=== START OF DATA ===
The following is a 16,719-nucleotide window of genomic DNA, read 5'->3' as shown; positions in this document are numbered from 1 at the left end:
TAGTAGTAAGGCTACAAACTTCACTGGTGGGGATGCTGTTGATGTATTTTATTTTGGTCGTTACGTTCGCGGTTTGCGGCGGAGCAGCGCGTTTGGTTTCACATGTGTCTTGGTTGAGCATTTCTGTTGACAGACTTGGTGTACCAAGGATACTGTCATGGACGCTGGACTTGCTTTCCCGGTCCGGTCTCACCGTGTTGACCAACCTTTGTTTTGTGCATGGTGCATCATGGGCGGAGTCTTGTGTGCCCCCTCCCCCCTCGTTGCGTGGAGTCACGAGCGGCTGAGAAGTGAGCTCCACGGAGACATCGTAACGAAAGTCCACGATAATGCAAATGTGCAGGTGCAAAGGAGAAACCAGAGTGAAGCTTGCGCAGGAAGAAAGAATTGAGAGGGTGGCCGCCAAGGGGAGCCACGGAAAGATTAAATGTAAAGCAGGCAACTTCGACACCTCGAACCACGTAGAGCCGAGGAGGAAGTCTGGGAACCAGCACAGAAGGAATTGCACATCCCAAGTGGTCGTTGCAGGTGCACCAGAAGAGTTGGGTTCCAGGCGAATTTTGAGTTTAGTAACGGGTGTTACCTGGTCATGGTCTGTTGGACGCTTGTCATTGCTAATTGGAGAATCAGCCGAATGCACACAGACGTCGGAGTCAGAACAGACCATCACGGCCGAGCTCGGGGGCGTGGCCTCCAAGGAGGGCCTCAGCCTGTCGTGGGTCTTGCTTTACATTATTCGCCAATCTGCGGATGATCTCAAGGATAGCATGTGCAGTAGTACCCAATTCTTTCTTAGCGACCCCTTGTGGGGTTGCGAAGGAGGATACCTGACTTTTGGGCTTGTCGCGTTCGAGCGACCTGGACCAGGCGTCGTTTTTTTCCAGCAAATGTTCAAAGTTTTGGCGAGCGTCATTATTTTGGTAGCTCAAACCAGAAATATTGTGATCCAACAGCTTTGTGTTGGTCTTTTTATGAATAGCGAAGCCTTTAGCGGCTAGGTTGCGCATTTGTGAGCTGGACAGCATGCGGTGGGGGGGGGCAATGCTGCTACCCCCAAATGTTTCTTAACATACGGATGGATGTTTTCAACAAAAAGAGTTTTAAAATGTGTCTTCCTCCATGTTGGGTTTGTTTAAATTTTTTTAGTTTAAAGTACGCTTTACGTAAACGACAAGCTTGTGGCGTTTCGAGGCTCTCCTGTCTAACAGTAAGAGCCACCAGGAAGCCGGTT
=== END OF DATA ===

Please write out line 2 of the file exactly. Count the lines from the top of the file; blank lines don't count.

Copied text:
TAGTAGTAAGGCTACAAACTTCACTGGTGGGGATGCTGTTGATGTATTTTATTTTGGTCGTTACGTTCGCGGTTTGCGGCGGAGCAGCGCGTTTGGTTTCACATGTGTCTTGGTTGAGCATTTCTGTTGACAGACTTGGTGTACCAAGGATACTGTCATGGACGCTGGACTTGCTTTCCCGGTCCGGTCTCACCGTGTTGACCAACCTTTGTTTTGTGCATGGTGCATCATGGGCGGAGTCTTGTGTGCCCCCTCCCCCCTCGTTGCGTGGAGTCACGAGCGGCTGAGAAGTGAGCTCCACGGAGACATCGTAACGAAAGTCCACGATAATGCAAATGTGCAGGTGCAAAGGAGAAACCAGAGTGAAGCTTGCGCAGGAAGAAAGAATTGAGAGGGTGGCCGCCAAGGGGAGCCACGGAAAGATTAAATGTAAAGCAGGCAACTTCGACACCTCGAACCACGTAGAGCCGAGGAGGAAGTCTGGGAACCAGCACAGAAGGAATTGCACATCCCAAGTGGTCGTTGCAGGTGCACCAGAAGAGTTGGGTTCCAGGCGAATTTTGAGTTTAGTAACGGGTGTTACCTGGTCATGGTCTGTTGGACGCTTGTCATTGCTAATTGGAGAATCAGCCGAATGCACACAGACGTCGGAGTCAGAACAGACCATCACGGCCGAGCTCGGGGGCGTGGCCTCCAAGGAGGGCCTCAGCCTGTCGTGGGTCTTGCTTTACATTATTCGCCAATCTGCGGATGATCTCAAGGATAGCATGTGCAGTAGTACCCAATTCTTTCTTAGCGACCCCTTGTGGGGTTGCGAAGGAGGATACCTGACTTTTGGGCTTGTCGCGTTCGAGCGACCTGGACCAGGCGTCGTTTTTTTCCAGCAAATGTTCAAAGTTTTGGCGAGCGTCATTATTTTGGTAGCTCAAACCAGAAATATTGTGATCCAACAGCTTTGTGTTGGTCTTTTTATGAATAGCGAAGCCTTTAGCGGCTAGGTTGCGCATTTGTGAGCTGGACAGCATGCGGTGGGGGGGGGCAATGCTGCTACCCCCAAATGTTTCTTAACATACGGATGGATGTTTTCAACAAAAAGAGTTTTAAAATGTGTCTTCCTCCATGTTGGGTTTGTTTAAATTTTTTTAGTTTAAAGTACGCTTTACGTAAACGACAAGCTTGTGGCGTTTCGAGGCTCTCCTGTCTAACAGTAAGAGCCACCAGGAAGCCGGTT